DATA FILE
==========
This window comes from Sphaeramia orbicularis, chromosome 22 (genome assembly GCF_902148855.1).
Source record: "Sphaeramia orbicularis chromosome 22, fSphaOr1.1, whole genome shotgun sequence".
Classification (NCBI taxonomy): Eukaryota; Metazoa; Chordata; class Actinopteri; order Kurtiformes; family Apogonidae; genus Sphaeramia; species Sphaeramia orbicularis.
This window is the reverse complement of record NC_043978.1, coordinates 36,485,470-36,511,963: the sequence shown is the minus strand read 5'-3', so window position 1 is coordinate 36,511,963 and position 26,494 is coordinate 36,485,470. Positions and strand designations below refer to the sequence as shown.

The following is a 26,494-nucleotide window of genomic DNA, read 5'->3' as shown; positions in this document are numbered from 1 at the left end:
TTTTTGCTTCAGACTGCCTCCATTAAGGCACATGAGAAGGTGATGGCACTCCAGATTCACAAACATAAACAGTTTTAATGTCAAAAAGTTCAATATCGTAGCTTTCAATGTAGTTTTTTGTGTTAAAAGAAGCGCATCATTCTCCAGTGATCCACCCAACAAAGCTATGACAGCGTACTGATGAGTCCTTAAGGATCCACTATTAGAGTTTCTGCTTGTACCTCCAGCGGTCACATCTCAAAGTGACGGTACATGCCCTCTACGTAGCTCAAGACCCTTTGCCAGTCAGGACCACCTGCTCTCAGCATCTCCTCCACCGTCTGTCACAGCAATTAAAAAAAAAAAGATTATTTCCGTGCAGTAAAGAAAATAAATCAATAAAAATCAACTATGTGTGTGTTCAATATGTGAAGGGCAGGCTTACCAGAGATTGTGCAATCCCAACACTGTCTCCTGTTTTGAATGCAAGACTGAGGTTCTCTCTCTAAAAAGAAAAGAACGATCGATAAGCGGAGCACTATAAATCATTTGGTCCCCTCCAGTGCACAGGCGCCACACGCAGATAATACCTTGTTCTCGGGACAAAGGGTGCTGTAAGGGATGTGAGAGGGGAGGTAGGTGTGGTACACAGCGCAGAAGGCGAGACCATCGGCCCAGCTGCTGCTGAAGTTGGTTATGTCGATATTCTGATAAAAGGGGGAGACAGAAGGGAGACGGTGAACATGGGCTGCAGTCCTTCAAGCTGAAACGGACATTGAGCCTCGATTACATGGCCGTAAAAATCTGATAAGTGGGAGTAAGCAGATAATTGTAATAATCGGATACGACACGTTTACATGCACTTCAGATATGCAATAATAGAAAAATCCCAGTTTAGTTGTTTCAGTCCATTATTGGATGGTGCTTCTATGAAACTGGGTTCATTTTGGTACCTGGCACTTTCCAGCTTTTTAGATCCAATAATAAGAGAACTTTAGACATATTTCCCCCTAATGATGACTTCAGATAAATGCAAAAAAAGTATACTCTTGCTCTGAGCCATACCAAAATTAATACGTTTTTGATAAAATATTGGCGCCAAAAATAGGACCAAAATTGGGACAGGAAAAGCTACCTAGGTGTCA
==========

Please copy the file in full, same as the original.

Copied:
This window comes from Sphaeramia orbicularis, chromosome 22 (genome assembly GCF_902148855.1).
Source record: "Sphaeramia orbicularis chromosome 22, fSphaOr1.1, whole genome shotgun sequence".
Classification (NCBI taxonomy): Eukaryota; Metazoa; Chordata; class Actinopteri; order Kurtiformes; family Apogonidae; genus Sphaeramia; species Sphaeramia orbicularis.
This window is the reverse complement of record NC_043978.1, coordinates 36,485,470-36,511,963: the sequence shown is the minus strand read 5'-3', so window position 1 is coordinate 36,511,963 and position 26,494 is coordinate 36,485,470. Positions and strand designations below refer to the sequence as shown.

The following is a 26,494-nucleotide window of genomic DNA, read 5'->3' as shown; positions in this document are numbered from 1 at the left end:
TTTTTGCTTCAGACTGCCTCCATTAAGGCACATGAGAAGGTGATGGCACTCCAGATTCACAAACATAAACAGTTTTAATGTCAAAAAGTTCAATATCGTAGCTTTCAATGTAGTTTTTTGTGTTAAAAGAAGCGCATCATTCTCCAGTGATCCACCCAACAAAGCTATGACAGCGTACTGATGAGTCCTTAAGGATCCACTATTAGAGTTTCTGCTTGTACCTCCAGCGGTCACATCTCAAAGTGACGGTACATGCCCTCTACGTAGCTCAAGACCCTTTGCCAGTCAGGACCACCTGCTCTCAGCATCTCCTCCACCGTCTGTCACAGCAATTAAAAAAAAAAAGATTATTTCCGTGCAGTAAAGAAAATAAATCAATAAAAATCAACTATGTGTGTGTTCAATATGTGAAGGGCAGGCTTACCAGAGATTGTGCAATCCCAACACTGTCTCCTGTTTTGAATGCAAGACTGAGGTTCTCTCTCTAAAAAGAAAAGAACGATCGATAAGCGGAGCACTATAAATCATTTGGTCCCCTCCAGTGCACAGGCGCCACACGCAGATAATACCTTGTTCTCGGGACAAAGGGTGCTGTAAGGGATGTGAGAGGGGAGGTAGGTGTGGTACACAGCGCAGAAGGCGAGACCATCGGCCCAGCTGCTGCTGAAGTTGGTTATGTCGATATTCTGATAAAAGGGGGAGACAGAAGGGAGACGGTGAACATGGGCTGCAGTCCTTCAAGCTGAAACGGACATTGAGCCTCGATTACATGGCCGTAAAAATCTGATAAGTGGGAGTAAGCAGATAATTGTAATAATCGGATACGACACGTTTACATGCACTTCAGATATGCAATAATAGAAAAATCCCAGTTTAGTTGTTTCAGTCCATTATTGGATGGTGCTTCTATGAAACTGGGTTCATTTTGGTACCTGGCACTTTCCAGCTTTTTAGATCCAATAATAAGAGAACTTTAGACATATTTCCCCCTAATGATGACTTCAGATAAATGCAAAAAAAGTATACTCTTGCTCTGAGCCATACCAAAATTAATACGTTTTTGATAAAATATTGGCGCCAAAAATAGGACCAAAATTGGGACAGGAAAAGCTACCTAGGTGTCA